• Photographer Dafydd Jones was on hand to capture the decadence and awkward fumbles at British upper-class parties in the 1980s. He explains each of the images: ‘An early attempt at smoking cigars at the first debutante dance I photographed.’ Dafydd Jones’s work is on sale at the Cultural Traffic arts fair, Truman Brewery, London, 17-18 December
  • ‘Mrs Mazandi and family escaped the revolution that had just happened in Iran. I think her husband had originally worked for the Shah. After arriving in London, she invited the English aristocracy to her parties in Belgravia. Her parties were more informal and relaxed than the usual stiff dinners. I remember at one, as everyone danced on the tables, Nigel Dempster silenced the room by shouting, “If only the Ayatollah could see us!”’
  • ‘My way of photographing a party has been to try to show the interesting moments. I knew these boys and I don’t think they were acting up for me. I didn’t look like a professional photographer, and people didn’t notice me much taking pictures. I would use a small modest-looking Olympus rangefinder camera called an Olympus RC. The rangefinder allowed focusing in low light. It remains a little-known classic. Most of this evening was actually boring. Probably why someone picked up a soda siphon’
  • ‘The Cinderella ball was a charity ball that raised money for the NSPCC. In the era of punk, the New Romantics and Gaz Mayall’s club Billy’s in Soho, this was a straight-looking crowd. I wasn’t working for anyone. Wearing a secondhand dinner jacket, I somehow persuaded the organisers to allow me in. Unlike nowadays I don’t remember seeing any other photographers there. I didn’t stay long as I had to rush back to catch the last train back to Oxford’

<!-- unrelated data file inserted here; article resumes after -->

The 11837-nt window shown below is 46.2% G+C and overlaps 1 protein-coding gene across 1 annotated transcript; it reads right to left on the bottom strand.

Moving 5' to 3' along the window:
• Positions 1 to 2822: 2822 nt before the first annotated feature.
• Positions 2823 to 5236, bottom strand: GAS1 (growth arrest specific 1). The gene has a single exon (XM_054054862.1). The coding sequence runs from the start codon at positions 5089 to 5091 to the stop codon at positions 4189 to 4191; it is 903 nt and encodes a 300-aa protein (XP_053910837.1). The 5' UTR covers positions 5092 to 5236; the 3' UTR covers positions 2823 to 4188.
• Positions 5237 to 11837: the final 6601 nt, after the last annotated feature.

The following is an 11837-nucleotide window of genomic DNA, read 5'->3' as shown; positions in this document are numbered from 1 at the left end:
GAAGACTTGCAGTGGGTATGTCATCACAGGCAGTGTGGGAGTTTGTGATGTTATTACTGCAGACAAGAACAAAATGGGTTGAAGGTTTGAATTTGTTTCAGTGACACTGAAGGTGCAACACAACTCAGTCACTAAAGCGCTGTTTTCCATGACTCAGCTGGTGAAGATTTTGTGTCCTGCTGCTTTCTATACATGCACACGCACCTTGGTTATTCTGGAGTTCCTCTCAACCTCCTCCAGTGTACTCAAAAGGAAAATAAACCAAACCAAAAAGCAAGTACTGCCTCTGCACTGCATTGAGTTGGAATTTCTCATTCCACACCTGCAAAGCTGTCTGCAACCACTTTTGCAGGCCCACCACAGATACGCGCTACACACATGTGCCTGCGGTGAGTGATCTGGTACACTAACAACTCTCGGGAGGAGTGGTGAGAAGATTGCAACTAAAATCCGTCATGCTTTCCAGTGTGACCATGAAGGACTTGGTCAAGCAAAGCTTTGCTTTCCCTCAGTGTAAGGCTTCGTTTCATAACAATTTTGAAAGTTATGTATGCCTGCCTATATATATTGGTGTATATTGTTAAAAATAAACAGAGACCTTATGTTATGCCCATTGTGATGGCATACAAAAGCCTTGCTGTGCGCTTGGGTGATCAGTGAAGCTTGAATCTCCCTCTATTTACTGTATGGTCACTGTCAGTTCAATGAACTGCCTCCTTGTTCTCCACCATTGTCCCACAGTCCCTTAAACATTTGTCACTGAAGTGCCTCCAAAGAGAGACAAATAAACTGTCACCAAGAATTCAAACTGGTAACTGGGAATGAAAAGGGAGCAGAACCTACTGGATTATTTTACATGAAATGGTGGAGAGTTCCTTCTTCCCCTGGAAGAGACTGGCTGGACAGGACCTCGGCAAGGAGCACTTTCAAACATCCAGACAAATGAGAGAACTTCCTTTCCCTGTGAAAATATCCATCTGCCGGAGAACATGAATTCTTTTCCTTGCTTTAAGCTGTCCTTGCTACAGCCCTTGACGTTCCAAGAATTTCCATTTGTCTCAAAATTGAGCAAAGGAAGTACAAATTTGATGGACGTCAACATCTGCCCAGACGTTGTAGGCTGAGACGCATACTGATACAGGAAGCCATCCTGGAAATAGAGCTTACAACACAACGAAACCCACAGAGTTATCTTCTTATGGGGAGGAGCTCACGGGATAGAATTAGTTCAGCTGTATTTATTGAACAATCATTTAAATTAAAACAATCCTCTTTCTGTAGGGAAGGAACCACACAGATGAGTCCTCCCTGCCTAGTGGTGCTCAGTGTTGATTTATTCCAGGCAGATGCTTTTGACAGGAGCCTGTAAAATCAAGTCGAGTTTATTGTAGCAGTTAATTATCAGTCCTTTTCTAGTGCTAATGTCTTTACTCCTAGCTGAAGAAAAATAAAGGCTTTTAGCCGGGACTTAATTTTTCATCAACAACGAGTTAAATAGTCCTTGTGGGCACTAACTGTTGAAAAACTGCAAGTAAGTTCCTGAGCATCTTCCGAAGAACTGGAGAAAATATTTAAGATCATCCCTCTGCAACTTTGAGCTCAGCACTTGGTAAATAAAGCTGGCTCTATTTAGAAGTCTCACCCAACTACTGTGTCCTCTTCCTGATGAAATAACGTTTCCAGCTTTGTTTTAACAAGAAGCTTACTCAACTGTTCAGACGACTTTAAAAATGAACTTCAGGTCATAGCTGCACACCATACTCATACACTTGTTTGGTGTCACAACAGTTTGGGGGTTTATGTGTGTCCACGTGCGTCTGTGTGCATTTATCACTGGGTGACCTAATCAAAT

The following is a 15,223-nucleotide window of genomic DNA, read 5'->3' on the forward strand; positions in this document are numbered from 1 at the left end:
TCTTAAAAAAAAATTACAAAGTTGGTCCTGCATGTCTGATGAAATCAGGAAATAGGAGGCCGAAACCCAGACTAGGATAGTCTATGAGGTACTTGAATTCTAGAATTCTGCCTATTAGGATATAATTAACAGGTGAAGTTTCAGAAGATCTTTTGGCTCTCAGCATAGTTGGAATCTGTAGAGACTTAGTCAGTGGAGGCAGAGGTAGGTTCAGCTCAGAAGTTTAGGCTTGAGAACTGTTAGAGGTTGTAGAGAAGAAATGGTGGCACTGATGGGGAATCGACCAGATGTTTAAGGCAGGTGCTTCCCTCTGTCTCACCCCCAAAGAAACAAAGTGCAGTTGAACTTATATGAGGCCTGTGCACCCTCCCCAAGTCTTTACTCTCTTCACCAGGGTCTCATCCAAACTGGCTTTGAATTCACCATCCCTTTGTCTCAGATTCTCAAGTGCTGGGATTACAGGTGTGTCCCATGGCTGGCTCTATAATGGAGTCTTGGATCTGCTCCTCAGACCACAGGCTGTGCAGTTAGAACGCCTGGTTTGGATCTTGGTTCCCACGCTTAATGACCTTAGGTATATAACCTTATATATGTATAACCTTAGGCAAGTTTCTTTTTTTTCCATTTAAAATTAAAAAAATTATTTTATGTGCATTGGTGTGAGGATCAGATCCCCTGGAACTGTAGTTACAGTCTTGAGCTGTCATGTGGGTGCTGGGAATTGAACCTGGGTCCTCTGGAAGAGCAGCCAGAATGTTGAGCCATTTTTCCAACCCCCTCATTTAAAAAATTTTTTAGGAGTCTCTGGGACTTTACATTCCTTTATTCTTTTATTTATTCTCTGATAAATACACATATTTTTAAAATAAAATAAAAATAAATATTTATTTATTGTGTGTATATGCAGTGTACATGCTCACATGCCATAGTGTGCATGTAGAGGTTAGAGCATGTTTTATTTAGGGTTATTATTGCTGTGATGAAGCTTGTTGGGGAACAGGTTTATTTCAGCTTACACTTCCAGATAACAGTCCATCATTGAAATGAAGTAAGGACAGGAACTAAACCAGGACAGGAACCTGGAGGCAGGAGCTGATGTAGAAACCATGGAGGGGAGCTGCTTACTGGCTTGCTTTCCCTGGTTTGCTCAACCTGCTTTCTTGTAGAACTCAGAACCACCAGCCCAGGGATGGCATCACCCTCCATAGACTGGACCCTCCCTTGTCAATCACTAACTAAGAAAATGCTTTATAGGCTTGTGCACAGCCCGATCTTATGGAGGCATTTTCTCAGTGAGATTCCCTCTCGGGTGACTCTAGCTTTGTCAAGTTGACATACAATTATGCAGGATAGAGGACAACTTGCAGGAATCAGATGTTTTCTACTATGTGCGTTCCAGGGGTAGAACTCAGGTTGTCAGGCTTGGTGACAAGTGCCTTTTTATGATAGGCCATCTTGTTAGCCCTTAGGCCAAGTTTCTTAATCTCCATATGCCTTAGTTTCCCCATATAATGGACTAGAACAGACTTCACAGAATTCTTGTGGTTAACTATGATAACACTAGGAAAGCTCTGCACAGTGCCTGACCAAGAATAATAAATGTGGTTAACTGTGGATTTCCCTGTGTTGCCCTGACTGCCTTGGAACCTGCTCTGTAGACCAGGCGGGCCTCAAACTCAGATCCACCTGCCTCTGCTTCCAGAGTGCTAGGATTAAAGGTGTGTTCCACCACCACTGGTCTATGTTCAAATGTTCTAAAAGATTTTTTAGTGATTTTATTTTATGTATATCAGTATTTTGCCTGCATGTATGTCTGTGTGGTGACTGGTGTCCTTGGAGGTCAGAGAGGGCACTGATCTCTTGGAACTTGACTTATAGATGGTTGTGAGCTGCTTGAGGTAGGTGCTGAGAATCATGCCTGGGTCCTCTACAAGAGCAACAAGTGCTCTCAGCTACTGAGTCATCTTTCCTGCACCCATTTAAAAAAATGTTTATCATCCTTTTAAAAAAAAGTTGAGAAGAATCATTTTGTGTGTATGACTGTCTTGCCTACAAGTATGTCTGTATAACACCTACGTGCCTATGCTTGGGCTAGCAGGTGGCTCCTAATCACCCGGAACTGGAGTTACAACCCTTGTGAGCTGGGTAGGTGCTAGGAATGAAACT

• ‘Not a good idea to have a party near a pond. I’d drunk a glass of wine which may have slowed my reactions down to that last possible moment. The reeds add to the drama looking like an exaggerated splash. During the evening, several other guests ended up in it, including the girl that gave the party – though I missed that picture’
  • ‘Each year the college that rowed “head of the river” during Eights week set fire to an old boat after a celebration dinner. Each time I would have to smuggle myself into the college before the porter would lock the doors to outsiders. I’d make myself inconspicous until I’d hear shouting and cheering coming from the dinner and then the rowers would come out and the boat would be set fire to. For me it symbolises the 1980s, the big bang and time of Thatcher. But it works almost as well upside down as an abstract composition’
  • ‘In June 1981 I wasn’t employed by anyone as a photographer, but spent a week photographing May balls in Cambridge. I’d sleep through most of the day and at night take pictures. On this evening I photographed gatecrashers climbing in and then as dawn approached and the security relaxed, it was possible to walk into the colleges. As this was early in the morning there wasn’t much light. My camera was on a slow shutter speed. They kind of froze for a moment in this amazing position’
  • ‘This picture is a fair record of what happened at this teenage ball. A large print was exhibited recently in Annabel’s, for an exhibition organised by Tatler magazine. At the opening, a lady was delighted that she was in the picture. She’d recognised the tights and an earring’